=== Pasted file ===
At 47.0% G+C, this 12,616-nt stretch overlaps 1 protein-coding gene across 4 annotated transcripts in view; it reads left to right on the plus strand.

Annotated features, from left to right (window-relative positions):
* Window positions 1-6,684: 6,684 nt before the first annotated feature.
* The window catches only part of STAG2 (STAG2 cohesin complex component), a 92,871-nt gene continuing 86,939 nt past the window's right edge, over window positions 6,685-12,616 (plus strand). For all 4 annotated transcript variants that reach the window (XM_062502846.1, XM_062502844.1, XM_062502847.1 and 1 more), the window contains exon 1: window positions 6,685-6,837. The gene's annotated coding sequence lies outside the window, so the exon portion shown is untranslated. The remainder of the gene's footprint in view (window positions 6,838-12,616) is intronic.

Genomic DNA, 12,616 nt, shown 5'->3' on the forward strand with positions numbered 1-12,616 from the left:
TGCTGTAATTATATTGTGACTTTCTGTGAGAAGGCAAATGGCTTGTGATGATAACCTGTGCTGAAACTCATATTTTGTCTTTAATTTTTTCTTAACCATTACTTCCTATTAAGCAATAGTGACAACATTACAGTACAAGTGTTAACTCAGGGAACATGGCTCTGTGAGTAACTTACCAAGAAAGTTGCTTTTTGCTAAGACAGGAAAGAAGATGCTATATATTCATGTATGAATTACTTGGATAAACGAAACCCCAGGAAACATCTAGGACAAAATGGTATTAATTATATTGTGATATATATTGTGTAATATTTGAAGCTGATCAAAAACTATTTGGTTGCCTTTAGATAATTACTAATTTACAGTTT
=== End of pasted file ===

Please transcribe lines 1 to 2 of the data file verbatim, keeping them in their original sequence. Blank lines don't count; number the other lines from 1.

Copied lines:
At 47.0% G+C, this 12,616-nt stretch overlaps 1 protein-coding gene across 4 annotated transcripts in view; it reads left to right on the plus strand.

Annotated features, from left to right (window-relative positions):